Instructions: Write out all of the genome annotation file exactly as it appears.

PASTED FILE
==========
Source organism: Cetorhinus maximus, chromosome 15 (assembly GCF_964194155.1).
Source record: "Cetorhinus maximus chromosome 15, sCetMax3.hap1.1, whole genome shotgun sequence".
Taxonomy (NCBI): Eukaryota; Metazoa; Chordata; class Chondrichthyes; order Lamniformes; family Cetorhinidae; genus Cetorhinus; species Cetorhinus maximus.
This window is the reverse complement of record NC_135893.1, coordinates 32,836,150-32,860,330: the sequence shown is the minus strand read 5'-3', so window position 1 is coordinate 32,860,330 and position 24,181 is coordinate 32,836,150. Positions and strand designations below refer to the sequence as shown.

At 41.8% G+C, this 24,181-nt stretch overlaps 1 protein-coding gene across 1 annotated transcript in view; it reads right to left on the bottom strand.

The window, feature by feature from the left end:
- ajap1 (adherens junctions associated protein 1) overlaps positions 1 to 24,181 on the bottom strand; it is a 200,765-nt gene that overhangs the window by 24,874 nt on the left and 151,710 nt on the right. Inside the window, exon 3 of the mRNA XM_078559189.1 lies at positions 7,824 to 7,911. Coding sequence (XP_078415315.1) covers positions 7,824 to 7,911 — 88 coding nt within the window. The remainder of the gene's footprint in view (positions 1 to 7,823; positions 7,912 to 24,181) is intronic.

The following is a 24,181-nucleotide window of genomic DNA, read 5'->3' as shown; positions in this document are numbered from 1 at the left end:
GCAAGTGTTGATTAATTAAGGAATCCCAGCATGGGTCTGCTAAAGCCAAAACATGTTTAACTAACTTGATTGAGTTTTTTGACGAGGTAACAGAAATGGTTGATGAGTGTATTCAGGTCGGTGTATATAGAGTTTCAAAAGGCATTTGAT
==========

Source organism: Cetorhinus maximus, chromosome 15 (assembly GCF_964194155.1).
Source record: "Cetorhinus maximus chromosome 15, sCetMax3.hap1.1, whole genome shotgun sequence".
Taxonomy (NCBI): Eukaryota; Metazoa; Chordata; class Chondrichthyes; order Lamniformes; family Cetorhinidae; genus Cetorhinus; species Cetorhinus maximus.
This window is the reverse complement of record NC_135893.1, coordinates 32,836,150-32,860,330: the sequence shown is the minus strand read 5'-3', so window position 1 is coordinate 32,860,330 and position 24,181 is coordinate 32,836,150. Positions and strand designations below refer to the sequence as shown.

At 41.8% G+C, this 24,181-nt stretch overlaps 1 protein-coding gene across 1 annotated transcript in view; it reads right to left on the bottom strand.

The window, feature by feature from the left end:
- ajap1 (adherens junctions associated protein 1) overlaps positions 1 to 24,181 on the bottom strand; it is a 200,765-nt gene that overhangs the window by 24,874 nt on the left and 151,710 nt on the right. Inside the window, exon 3 of the mRNA XM_078559189.1 lies at positions 7,824 to 7,911. Coding sequence (XP_078415315.1) covers positions 7,824 to 7,911 — 88 coding nt within the window. The remainder of the gene's footprint in view (positions 1 to 7,823; positions 7,912 to 24,181) is intronic.

The following is a 24,181-nucleotide window of genomic DNA, read 5'->3' as shown; positions in this document are numbered from 1 at the left end:
GCAAGTGTTGATTAATTAAGGAATCCCAGCATGGGTCTGCTAAAGCCAAAACATGTTTAACTAACTTGATTGAGTTTTTTGACGAGGTAACAGAAATGGTTGATGAGTGTATTCAGGTCGGTGTATATAGAGTTTCAAAAGGCATTTGAT